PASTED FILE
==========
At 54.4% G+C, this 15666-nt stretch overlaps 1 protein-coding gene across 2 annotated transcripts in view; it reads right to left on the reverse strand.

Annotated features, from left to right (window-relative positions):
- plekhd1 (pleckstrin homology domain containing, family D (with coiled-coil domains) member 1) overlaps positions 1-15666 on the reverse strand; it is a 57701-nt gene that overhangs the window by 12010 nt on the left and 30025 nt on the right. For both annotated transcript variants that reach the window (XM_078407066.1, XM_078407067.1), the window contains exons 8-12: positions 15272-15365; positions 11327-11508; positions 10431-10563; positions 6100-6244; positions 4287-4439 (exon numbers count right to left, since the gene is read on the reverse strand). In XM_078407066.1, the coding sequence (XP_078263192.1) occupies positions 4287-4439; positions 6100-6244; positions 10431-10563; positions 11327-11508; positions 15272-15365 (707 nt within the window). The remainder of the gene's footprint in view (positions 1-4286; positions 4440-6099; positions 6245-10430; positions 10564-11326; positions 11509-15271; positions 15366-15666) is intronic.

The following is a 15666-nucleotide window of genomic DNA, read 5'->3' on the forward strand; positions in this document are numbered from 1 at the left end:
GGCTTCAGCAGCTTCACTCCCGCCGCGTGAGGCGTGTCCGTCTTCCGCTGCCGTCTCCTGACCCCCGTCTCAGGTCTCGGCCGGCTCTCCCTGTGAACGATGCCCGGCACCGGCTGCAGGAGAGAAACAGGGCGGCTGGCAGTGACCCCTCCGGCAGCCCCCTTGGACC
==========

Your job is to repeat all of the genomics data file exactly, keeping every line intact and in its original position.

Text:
At 54.4% G+C, this 15666-nt stretch overlaps 1 protein-coding gene across 2 annotated transcripts in view; it reads right to left on the reverse strand.

Annotated features, from left to right (window-relative positions):
- plekhd1 (pleckstrin homology domain containing, family D (with coiled-coil domains) member 1) overlaps positions 1-15666 on the reverse strand; it is a 57701-nt gene that overhangs the window by 12010 nt on the left and 30025 nt on the right. For both annotated transcript variants that reach the window (XM_078407066.1, XM_078407067.1), the window contains exons 8-12: positions 15272-15365; positions 11327-11508; positions 10431-10563; positions 6100-6244; positions 4287-4439 (exon numbers count right to left, since the gene is read on the reverse strand). In XM_078407066.1, the coding sequence (XP_078263192.1) occupies positions 4287-4439; positions 6100-6244; positions 10431-10563; positions 11327-11508; positions 15272-15365 (707 nt within the window). The remainder of the gene's footprint in view (positions 1-4286; positions 4440-6099; positions 6245-10430; positions 10564-11326; positions 11509-15271; positions 15366-15666) is intronic.

The following is a 15666-nucleotide window of genomic DNA, read 5'->3' on the forward strand; positions in this document are numbered from 1 at the left end:
GGCTTCAGCAGCTTCACTCCCGCCGCGTGAGGCGTGTCCGTCTTCCGCTGCCGTCTCCTGACCCCCGTCTCAGGTCTCGGCCGGCTCTCCCTGTGAACGATGCCCGGCACCGGCTGCAGGAGAGAAACAGGGCGGCTGGCAGTGACCCCTCCGGCAGCCCCCTTGGACC